All I want for my birthday is a 10-inch haircut.

MORRISTOWN, N.J.—I stood on the dance floor in front of 120 family and friends on May 5, 2006. Sixteen candles lit and one for good luck to go.

“Yes, everyone, I know I’m only turning sixteen,

Lighting my good-luck candle at my sweet sixteen

And this next candle is number seventeen.

There are two girls I would like to dedicate this candle to.

One is the girl my dad gave stem cells to.

The second girl I have never seen nor heard from,

But, through Locks of Love, my hair will soon be hers, at least some.

As good luck, this candle will be lit.

I will light it myself, so everyone can sit.”

While my auburn hair during my oh-so memorable candle ceremony flowed to midback, a few days later, it barely touched my shoulders.

Locks of Love, a public, non-profit organization, accepts donated hair and makes hairpieces for children that lose hair due to an illness, such as cancer.

Looking like a little kid with short hair for a few months, I knew I could never compare to the hardship that sick children endure.

I promised myself and, in spirit, the children in need of hair, that I would do it again.

Winter at St. Bonaventure University in Allegany, N.Y. includes dark skies, frequent snows and decreasing temperatures. My long hair surely helped to keep myself warm; however, I noticed I would soon need a few inches off for spring.

What about 10 inches?

Sitting at Aura Salon and Spa before the cut . photo taken by friend Lauren

Many salons offer complementary hairstyling if a client donates that cut to Locks of Love. I called the hair salon I usually go to and asked about their Locks of Love policy.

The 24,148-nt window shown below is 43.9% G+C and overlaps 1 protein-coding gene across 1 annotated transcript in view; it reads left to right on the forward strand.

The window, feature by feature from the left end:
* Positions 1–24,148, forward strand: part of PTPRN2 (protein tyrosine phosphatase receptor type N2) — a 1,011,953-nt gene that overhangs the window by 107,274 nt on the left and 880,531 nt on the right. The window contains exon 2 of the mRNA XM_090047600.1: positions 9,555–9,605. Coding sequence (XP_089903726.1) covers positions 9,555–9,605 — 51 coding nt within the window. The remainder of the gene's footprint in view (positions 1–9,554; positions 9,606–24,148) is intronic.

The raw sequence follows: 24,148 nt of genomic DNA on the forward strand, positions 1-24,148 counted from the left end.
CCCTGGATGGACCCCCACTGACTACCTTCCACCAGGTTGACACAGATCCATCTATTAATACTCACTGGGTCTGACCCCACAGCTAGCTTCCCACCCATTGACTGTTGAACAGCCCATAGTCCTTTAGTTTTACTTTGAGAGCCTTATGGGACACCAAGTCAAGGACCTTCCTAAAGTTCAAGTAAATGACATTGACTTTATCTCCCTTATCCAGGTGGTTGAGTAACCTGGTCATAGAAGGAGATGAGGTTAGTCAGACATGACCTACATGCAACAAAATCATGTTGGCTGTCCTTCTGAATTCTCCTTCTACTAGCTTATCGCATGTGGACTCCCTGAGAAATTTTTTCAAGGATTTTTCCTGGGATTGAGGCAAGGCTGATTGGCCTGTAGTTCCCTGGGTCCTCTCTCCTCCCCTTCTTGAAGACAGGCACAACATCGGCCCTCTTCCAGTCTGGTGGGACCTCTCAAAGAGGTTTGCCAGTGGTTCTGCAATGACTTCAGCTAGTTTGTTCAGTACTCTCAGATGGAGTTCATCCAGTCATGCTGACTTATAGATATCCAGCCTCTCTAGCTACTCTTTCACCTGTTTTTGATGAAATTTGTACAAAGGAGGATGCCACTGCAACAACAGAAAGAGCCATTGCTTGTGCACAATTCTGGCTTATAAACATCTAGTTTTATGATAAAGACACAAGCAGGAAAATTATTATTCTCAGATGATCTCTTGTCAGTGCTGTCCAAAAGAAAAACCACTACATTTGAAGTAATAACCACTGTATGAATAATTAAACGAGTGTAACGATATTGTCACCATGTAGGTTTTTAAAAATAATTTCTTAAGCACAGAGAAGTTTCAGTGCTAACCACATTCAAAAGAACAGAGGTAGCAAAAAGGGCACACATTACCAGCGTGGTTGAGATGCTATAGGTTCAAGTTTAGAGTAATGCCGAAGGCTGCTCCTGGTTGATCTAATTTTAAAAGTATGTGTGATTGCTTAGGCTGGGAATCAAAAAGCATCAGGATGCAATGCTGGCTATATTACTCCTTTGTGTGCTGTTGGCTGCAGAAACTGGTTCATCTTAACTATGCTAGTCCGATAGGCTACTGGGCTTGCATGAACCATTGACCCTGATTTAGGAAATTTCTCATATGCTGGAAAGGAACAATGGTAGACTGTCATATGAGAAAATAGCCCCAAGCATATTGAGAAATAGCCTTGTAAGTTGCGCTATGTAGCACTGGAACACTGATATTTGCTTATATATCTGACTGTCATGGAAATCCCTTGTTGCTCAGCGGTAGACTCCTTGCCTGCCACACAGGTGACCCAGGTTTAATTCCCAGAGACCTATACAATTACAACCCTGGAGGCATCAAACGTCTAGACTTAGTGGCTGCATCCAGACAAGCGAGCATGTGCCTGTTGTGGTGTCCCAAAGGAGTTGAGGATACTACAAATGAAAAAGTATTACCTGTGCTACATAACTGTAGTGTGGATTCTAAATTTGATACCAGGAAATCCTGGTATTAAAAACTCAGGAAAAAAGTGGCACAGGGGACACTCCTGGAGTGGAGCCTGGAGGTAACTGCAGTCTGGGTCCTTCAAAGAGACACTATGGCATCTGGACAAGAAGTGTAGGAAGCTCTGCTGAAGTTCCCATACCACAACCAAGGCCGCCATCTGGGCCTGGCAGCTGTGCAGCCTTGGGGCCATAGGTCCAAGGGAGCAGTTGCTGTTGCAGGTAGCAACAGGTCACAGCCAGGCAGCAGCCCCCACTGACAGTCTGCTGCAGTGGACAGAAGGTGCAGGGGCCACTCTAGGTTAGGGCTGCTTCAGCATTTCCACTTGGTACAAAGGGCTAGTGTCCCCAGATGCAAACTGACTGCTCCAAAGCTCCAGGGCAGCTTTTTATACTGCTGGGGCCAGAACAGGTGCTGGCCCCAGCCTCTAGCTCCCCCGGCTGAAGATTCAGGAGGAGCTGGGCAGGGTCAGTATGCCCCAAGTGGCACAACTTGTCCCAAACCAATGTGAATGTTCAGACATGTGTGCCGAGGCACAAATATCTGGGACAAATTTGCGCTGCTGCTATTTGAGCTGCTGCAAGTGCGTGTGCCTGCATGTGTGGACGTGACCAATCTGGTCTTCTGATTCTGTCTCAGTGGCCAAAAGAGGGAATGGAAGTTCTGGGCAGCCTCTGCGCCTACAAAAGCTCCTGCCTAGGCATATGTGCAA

Answer: no cash, no cut.

I called a spa that I frequent for waxes. Complementary haircuts for Locks of Love? Yes, indeed!

On my twentieth birthday, in May 2010, I drove to Aura Salon and Spa in Morristown, N.J. for my appointment, held the chair tight and made funny faces as my friend took pictures on her Blackberry throughout the event.

The hairdresser took out a tape measure to determine 10 inches. Using rubber bands, she made a ponytail close to the nape of my neck, quickly braided the hair and used a second rubber band at the end.

Returning from her quest to find sturdier scissors, she asked me for the last time if I was ready.


Bye-bye braid! . photo taken by friend Lauren

Snip, snip, snip! I heard the blades running through my hair above the braid.

Finally, the sound ceased, and I saw the results.

“Oh, it’s not that short!” I happily exclaimed with an exhale.

Some final touches . photo taken by friend Lauren

The stylist laughed and continued snipping away to create a similar hairstyle to a girl in a Facebook picture I brought.

After a side bang and a blowout, the hairstylist brushed the homeless hairs off my neck and shoulders. Done!

After expressing my happiness about my donation to friends, my roommate, Danielle, decided to cut her hair for Locks of Love also.

I plan to schedule another Locks of Love haircut in a few years as well as to continue recruiting friends and family to join in on the donations!

10 inches of hair ready to be mailed to Locks of Love . photo taken by friend Lauren


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5 CommentsLeave a comment

  1. Apparently you have fully grasped why I wanted you to create this website. Nicely done.

    But I’m not sure I want to know what a “side bang” is …

  2. Hi Sam!

    That’s so great. Your hair is so pretty, and it must’ve been hard to see it chopped off. Nice writing too!

  3. That’s wonderful that you donated your hair. I love the short look on you– you look pretty in long or short hair! Great post 🙂

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